OBJECTIVE - Percutaneous cochlear implant (PCI) surgery consists of drilling a single trough from the lateral cranium to the cochlea avoiding vital anatomy. To accomplish PCI, we use a patient-customized microstereotactic frame, which we call a "microtable" because it consists of a small tabletop sitting on legs. The orientation of the legs controls the alignment of the tabletop such that it is perpendicular to a specified trajectory.
STUDY DESIGN - Prospective.
SETTING - Tertiary referral center.
PATIENTS - Thirteen patients (18 ears) undergoing traditional cochlear implant surgery.
INTERVENTIONS - With institutional review board approval, each patient had 3 fiducial markers implanted in bone surrounding the ear. Temporal bone computed tomographic scans were obtained, and the markers were localized, as was vital anatomy. A linear trajectory from the lateral cranium through the facial recess to the cochlea was planned. A microtable was fabricated to follow the specified trajectory.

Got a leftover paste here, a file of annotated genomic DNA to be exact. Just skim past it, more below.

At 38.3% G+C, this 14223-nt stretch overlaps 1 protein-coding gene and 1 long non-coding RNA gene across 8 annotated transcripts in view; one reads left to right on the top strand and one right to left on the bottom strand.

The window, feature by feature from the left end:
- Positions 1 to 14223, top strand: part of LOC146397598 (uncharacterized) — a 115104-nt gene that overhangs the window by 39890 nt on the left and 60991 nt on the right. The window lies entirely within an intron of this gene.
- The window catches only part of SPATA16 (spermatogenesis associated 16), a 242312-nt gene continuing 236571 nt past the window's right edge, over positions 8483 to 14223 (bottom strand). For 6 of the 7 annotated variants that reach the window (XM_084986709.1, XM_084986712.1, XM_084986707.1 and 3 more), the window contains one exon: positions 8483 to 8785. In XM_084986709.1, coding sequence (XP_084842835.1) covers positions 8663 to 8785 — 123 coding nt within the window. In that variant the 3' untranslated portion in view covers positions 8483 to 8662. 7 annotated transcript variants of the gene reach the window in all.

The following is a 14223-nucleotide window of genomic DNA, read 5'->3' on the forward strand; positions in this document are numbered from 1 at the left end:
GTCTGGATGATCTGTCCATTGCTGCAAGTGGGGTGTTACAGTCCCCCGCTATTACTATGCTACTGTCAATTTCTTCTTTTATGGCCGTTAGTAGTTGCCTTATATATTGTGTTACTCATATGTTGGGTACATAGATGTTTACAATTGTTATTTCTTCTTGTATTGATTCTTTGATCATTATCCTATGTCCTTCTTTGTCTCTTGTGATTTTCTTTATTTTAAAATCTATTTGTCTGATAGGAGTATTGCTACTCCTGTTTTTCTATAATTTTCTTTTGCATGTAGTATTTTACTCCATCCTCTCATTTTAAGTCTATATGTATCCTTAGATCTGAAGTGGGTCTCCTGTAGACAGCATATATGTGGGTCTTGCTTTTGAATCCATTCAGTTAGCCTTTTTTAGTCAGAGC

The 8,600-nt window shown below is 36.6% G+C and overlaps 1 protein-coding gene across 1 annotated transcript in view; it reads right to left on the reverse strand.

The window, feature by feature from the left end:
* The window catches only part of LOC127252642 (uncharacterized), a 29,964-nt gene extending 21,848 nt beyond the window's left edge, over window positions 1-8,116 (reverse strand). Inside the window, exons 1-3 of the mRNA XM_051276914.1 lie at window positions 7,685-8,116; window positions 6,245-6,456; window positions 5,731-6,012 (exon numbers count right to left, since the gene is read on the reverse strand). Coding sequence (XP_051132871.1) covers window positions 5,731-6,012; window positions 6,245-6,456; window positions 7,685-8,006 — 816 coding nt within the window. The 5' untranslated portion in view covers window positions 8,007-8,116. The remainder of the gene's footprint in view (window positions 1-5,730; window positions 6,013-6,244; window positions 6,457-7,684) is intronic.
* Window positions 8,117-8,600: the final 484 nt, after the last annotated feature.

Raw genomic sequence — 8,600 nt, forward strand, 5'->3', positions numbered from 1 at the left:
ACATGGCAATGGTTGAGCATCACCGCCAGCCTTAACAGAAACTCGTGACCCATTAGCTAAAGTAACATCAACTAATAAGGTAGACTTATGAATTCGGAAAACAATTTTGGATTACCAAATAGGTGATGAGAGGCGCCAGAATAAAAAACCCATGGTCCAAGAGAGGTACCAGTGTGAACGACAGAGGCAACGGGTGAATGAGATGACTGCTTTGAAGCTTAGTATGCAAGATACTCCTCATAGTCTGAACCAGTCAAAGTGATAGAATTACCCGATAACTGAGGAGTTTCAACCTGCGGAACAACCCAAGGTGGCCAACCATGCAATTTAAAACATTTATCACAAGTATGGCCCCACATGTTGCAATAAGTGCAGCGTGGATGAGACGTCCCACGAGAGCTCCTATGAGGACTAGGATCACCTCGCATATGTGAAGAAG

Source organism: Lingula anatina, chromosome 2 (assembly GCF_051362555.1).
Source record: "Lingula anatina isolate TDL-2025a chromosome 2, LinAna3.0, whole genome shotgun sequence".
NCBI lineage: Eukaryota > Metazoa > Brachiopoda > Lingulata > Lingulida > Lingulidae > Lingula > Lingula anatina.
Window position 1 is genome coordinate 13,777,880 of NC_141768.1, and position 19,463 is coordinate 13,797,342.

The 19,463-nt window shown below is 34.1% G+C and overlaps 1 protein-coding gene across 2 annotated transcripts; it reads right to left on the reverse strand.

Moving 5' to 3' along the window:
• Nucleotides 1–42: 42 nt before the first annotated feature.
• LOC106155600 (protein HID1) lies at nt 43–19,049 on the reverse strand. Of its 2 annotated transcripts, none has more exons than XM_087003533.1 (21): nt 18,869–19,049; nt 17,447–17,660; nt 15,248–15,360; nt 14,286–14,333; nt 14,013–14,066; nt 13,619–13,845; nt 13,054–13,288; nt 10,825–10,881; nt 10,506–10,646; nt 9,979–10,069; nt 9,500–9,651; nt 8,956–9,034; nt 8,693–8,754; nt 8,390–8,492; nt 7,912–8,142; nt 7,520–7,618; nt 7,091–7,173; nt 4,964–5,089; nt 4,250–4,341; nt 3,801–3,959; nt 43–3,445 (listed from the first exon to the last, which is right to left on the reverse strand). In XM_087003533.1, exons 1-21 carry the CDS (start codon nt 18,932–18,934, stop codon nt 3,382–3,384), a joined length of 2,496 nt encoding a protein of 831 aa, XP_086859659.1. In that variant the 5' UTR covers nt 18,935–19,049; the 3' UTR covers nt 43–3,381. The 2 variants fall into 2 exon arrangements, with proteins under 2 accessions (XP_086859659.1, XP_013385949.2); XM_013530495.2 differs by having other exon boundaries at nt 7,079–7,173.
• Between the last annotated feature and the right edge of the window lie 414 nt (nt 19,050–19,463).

MAIN OUTCOME MEASURES - After mastoidectomy and posterior tympanotomy, accuracy of trajectories was validated by mounting the microtables on the bone-implanted markers and then passing sham drill bits across the facial recess to the cochlea. The distance from the drill to vital anatomy was measured.
RESULTS - Microtables were constructed on a computer-numeric-control milling machine in less than 5 minutes each. Successful access across the facial recess to the cochlea was achieved in all 18 cases. The mean +/- SD distance was 1.20 +/- 0.36 mm from midportion of the drill to the facial nerve and 1.25 +/- 0.33 mm from the chorda tympani.
CONCLUSION - These results demonstrate the feasibility of PCI access using customized microstereotactic frames.